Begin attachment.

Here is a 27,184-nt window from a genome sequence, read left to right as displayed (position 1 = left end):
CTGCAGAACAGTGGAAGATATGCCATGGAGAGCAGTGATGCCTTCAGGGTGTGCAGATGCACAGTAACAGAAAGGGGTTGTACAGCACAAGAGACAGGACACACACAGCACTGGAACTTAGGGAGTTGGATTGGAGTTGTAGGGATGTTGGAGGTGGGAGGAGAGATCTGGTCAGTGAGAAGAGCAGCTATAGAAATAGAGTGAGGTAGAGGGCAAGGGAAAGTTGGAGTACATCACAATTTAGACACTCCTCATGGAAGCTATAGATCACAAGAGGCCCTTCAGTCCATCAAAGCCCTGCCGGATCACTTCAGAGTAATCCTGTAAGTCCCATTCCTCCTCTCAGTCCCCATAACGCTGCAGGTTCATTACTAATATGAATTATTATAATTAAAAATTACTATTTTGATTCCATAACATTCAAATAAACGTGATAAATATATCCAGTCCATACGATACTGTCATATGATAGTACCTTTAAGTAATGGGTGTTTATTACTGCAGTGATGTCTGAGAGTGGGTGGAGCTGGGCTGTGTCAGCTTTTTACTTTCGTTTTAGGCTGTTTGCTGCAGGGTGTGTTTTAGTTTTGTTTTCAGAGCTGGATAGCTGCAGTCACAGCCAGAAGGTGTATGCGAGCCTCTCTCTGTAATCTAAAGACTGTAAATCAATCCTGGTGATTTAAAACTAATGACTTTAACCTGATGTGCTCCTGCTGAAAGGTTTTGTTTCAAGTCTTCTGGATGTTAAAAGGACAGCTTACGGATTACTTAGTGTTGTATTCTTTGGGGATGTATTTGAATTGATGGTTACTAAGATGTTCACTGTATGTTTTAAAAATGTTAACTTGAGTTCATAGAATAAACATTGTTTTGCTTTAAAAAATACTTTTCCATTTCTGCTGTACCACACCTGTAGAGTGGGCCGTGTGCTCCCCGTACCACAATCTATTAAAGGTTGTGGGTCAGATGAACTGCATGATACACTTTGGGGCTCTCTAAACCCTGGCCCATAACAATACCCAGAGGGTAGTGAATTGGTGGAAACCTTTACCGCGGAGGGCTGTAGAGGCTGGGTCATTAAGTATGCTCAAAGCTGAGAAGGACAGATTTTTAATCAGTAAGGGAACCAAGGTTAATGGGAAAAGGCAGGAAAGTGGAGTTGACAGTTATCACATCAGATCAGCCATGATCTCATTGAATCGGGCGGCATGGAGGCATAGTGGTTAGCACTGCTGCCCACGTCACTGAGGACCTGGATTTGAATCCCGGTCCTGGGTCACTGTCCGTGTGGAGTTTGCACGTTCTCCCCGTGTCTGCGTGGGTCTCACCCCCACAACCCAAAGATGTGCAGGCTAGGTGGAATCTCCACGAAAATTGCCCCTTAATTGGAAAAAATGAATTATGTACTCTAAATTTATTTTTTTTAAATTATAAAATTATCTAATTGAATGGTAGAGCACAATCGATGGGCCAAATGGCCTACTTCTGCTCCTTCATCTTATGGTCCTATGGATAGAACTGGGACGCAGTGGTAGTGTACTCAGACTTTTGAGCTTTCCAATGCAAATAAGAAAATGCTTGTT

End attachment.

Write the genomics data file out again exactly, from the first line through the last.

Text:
Here is a 27,184-nt window from a genome sequence, read left to right as displayed (position 1 = left end):
CTGCAGAACAGTGGAAGATATGCCATGGAGAGCAGTGATGCCTTCAGGGTGTGCAGATGCACAGTAACAGAAAGGGGTTGTACAGCACAAGAGACAGGACACACACAGCACTGGAACTTAGGGAGTTGGATTGGAGTTGTAGGGATGTTGGAGGTGGGAGGAGAGATCTGGTCAGTGAGAAGAGCAGCTATAGAAATAGAGTGAGGTAGAGGGCAAGGGAAAGTTGGAGTACATCACAATTTAGACACTCCTCATGGAAGCTATAGATCACAAGAGGCCCTTCAGTCCATCAAAGCCCTGCCGGATCACTTCAGAGTAATCCTGTAAGTCCCATTCCTCCTCTCAGTCCCCATAACGCTGCAGGTTCATTACTAATATGAATTATTATAATTAAAAATTACTATTTTGATTCCATAACATTCAAATAAACGTGATAAATATATCCAGTCCATACGATACTGTCATATGATAGTACCTTTAAGTAATGGGTGTTTATTACTGCAGTGATGTCTGAGAGTGGGTGGAGCTGGGCTGTGTCAGCTTTTTACTTTCGTTTTAGGCTGTTTGCTGCAGGGTGTGTTTTAGTTTTGTTTTCAGAGCTGGATAGCTGCAGTCACAGCCAGAAGGTGTATGCGAGCCTCTCTCTGTAATCTAAAGACTGTAAATCAATCCTGGTGATTTAAAACTAATGACTTTAACCTGATGTGCTCCTGCTGAAAGGTTTTGTTTCAAGTCTTCTGGATGTTAAAAGGACAGCTTACGGATTACTTAGTGTTGTATTCTTTGGGGATGTATTTGAATTGATGGTTACTAAGATGTTCACTGTATGTTTTAAAAATGTTAACTTGAGTTCATAGAATAAACATTGTTTTGCTTTAAAAAATACTTTTCCATTTCTGCTGTACCACACCTGTAGAGTGGGCCGTGTGCTCCCCGTACCACAATCTATTAAAGGTTGTGGGTCAGATGAACTGCATGATACACTTTGGGGCTCTCTAAACCCTGGCCCATAACAATACCCAGAGGGTAGTGAATTGGTGGAAACCTTTACCGCGGAGGGCTGTAGAGGCTGGGTCATTAAGTATGCTCAAAGCTGAGAAGGACAGATTTTTAATCAGTAAGGGAACCAAGGTTAATGGGAAAAGGCAGGAAAGTGGAGTTGACAGTTATCACATCAGATCAGCCATGATCTCATTGAATCGGGCGGCATGGAGGCATAGTGGTTAGCACTGCTGCCCACGTCACTGAGGACCTGGATTTGAATCCCGGTCCTGGGTCACTGTCCGTGTGGAGTTTGCACGTTCTCCCCGTGTCTGCGTGGGTCTCACCCCCACAACCCAAAGATGTGCAGGCTAGGTGGAATCTCCACGAAAATTGCCCCTTAATTGGAAAAAATGAATTATGTACTCTAAATTTATTTTTTTTAAATTATAAAATTATCTAATTGAATGGTAGAGCACAATCGATGGGCCAAATGGCCTACTTCTGCTCCTTCATCTTATGGTCCTATGGATAGAACTGGGACGCAGTGGTAGTGTACTCAGACTTTTGAGCTTTCCAATGCAAATAAGAAAATGCTTGTT